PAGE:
Wealthy and Lower Socioeconomic Communities Differences

There exists an achievement gap among wealthy and lower socio economic communities. Students who come from schools within lower socioeconomic communities do not often receive the same education or services from wealthier districts. New Jersey has responded to this inequitable situation with the Abbot funding process. Recently two local communities, Long Branch and Neptune, have been threatened with the loss of their Abbott status; as a result of additional mandates from the federal No Child Left Behind Act, many such schools are being threatened with the loss of their funding if they fail to meet minimum academic achievement standards.
To determine the impact of this potential loss, this paper will provide insights into local concerns in Long Branch to identify how this loss would affect the academic achievement gap. This discussion will be followed by a report on two areas where it is believed equity will be lost to the district. In their Abbott vs. Burke decision, the New Jersey Supreme Court mandated additional assistance for the state’s 30 poorest districts, including Long Branch and Neptune (Quinn, 2003).
According to an Asbury Park Press survey of enrollment data for Monmouth County found that minorities comprise the majority of the school population in Asbury Park, Red Bank, Neptune, Freehold, Long Branch and Lakewood; of these, the survey found that only Red Bank’s poverty rate does not exceed the state’s rate (Quinn, 2003). Furthermore, fully 20 percent of the Hipic students in Monmouth County attend the Long Branch school system (Quinn, 2003).

If the additional funding promised by the Abbott decision is halted or reduced, all of the low-income communities will undoubtedly experience further declines in the academic performance levels that are already precipitously low in many cases, with the thrust of this reduction in funding creating two fundamental problems: 1) adversely affect literary rates; and 2) further exacerbate the segregation of low-income and minority citizens into pockets of poverty.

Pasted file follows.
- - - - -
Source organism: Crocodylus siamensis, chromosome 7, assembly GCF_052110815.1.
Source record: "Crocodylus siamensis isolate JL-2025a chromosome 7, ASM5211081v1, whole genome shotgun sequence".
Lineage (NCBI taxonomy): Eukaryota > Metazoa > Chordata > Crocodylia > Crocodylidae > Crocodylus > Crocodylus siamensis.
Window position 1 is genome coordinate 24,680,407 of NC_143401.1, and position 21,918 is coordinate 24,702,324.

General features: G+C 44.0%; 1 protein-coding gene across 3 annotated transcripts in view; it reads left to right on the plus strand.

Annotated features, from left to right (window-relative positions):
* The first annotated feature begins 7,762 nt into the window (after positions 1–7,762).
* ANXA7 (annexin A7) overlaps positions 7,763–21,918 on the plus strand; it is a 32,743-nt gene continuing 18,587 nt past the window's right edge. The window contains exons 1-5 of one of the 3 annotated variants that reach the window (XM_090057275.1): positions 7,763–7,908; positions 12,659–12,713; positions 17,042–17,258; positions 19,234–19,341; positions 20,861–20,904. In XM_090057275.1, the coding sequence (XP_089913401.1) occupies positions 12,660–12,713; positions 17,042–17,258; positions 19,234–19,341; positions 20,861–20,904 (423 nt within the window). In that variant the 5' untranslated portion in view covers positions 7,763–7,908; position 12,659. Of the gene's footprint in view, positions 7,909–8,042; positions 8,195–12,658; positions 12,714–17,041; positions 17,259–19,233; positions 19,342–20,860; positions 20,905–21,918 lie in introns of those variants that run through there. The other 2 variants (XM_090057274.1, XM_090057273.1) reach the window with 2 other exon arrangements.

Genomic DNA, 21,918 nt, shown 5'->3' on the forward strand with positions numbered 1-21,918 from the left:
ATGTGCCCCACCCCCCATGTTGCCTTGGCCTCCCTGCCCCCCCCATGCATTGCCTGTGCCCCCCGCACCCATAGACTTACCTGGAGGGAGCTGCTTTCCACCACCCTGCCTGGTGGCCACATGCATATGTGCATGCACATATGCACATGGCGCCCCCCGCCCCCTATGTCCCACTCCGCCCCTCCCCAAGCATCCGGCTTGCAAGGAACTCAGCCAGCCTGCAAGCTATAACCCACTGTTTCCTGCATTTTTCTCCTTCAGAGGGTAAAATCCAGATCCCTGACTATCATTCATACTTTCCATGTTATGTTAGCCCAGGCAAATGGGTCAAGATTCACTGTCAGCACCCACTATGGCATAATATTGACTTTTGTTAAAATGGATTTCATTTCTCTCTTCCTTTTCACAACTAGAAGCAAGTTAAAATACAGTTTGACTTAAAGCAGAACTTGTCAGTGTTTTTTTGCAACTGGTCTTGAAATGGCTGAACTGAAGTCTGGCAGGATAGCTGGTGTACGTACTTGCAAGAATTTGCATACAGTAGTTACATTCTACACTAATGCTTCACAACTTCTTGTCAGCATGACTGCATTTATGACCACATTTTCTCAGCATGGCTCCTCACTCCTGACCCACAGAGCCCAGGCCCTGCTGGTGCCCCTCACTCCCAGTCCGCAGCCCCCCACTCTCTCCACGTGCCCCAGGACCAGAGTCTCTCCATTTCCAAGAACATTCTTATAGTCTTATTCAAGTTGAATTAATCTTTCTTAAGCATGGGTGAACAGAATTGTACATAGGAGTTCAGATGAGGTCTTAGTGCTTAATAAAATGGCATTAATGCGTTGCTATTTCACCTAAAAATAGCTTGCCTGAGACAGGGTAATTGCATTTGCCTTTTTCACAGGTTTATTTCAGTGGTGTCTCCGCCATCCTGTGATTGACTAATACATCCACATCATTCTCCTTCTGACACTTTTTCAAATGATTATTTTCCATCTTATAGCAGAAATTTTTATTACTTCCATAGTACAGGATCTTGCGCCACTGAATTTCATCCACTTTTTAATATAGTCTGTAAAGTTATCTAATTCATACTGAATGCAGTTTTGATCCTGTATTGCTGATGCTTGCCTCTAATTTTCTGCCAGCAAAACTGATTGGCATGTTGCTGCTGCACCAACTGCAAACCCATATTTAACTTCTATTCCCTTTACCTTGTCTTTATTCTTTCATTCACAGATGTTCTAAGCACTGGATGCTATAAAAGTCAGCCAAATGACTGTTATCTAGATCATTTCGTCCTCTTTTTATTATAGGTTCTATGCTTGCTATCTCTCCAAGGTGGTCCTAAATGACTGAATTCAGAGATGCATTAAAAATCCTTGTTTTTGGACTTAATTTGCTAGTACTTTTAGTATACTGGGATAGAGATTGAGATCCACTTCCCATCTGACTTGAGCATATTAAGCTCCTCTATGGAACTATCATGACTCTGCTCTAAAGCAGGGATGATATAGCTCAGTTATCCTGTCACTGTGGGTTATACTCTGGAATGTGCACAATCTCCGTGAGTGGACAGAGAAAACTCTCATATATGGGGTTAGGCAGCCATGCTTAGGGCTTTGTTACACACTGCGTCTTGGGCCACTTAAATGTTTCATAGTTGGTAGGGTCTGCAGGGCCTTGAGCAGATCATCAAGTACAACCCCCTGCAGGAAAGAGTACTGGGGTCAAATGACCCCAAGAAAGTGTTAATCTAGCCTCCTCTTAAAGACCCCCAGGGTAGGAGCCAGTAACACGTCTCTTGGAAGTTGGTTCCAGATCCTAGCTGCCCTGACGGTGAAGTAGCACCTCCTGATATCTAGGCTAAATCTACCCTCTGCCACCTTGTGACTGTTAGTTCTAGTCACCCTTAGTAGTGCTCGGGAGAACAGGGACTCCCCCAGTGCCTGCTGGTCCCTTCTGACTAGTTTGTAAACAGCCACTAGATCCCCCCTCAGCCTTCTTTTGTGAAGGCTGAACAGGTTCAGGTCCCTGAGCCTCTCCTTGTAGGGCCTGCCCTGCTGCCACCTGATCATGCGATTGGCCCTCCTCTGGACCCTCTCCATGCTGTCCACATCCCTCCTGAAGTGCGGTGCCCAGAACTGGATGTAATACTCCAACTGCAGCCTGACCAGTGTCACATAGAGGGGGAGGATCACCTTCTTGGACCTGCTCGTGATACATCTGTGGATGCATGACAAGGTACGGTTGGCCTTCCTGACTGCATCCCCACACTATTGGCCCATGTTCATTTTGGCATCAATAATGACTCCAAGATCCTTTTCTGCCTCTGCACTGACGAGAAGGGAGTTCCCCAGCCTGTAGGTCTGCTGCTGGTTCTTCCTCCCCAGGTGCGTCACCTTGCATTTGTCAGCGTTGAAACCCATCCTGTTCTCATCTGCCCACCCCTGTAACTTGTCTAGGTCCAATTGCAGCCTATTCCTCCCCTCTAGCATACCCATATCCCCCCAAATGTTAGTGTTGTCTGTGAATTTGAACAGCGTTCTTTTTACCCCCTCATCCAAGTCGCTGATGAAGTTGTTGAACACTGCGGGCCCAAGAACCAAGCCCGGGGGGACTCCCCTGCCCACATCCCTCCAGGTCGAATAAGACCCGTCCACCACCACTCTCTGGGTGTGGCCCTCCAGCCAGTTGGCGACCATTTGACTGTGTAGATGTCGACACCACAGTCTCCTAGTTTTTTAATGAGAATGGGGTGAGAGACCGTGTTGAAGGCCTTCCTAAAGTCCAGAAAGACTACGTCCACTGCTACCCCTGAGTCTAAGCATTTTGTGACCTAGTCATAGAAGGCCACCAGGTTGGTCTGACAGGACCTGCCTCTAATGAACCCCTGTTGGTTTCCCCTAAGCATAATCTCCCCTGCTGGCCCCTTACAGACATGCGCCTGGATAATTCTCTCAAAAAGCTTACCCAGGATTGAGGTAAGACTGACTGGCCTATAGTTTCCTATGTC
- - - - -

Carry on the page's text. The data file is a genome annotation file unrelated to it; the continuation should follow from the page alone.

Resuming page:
As to the first issue, Strickland and Alvermann (2004) reviewed the issues concerning the achievement gap in the U. S. and found that literacy demands of the middle grades are exacerbated when the students come from low income and minority homes; in particular, these issues assumed critical levels when the students are members of low-income and minority families. These students are already likely to attend schools characterized by high mobility rates, inadequate resources and facilities, and large numbers of young students with challenging learning needs (Strickland & Alvermann, 2004). Comparable trends are also apparent in the State of New Jersey as well.
According to Lattimer and Strickland (2004), the results from the Grade Eight Proficiency Assessment (GEPA) from 2000-2002 identified consistent differences in partially proficient, proficient, and advanced proficient between District Factor Groups (DFG’s) and race/ethnicity. In addition, the differences in academic achievement between special needs districts such as Long Branch and non-special needs districts found similar trends to the 2002 GEPA (Lattimer & Strickland, 2004).
In fact, a 35-percentage point difference existed in the total number of students scoring proficient and advanced proficient in Language Arts Literacy in 2002; the authors point out that the District Factor Group is an indicator of the socioeconomic status of citizens in each district and has been useful for the comparative reporting of test results from New Jersey’s statewide testing programs in the past (Lattimer & Strickland, 2004).
Concerning the second issue of further segregating low-income and minority citizens into “pockets of poverty,” the school superintendent for Long Branch reported that although minorities tend to live in segregated communities, this was the result of a “social trend” rather than segregation; notwithstanding these assertions, though, these high concentration of low-income minority members in their own communities has created “have” and “have-not” districts, with the Long Branch district representing one of the hardest-hit in the state (Quinn, 2003).
Clearly, if the Abbott funding is halted, parents will be faced with a dual-edged dilemma of being unable to provide their children with an adequate education by virtue of substandard schools while being forced to remain in these low-income districts out of sheer necessity. The people of New Jersey in general and the citizens of these low-income regions deserve the quality education that is their American birthright; unfortunately, the promise has not lived up to its legacy in many of these cities, and Long Branch continues to be threatened with even more academic and social miseries if its Abbott funding is stopped.

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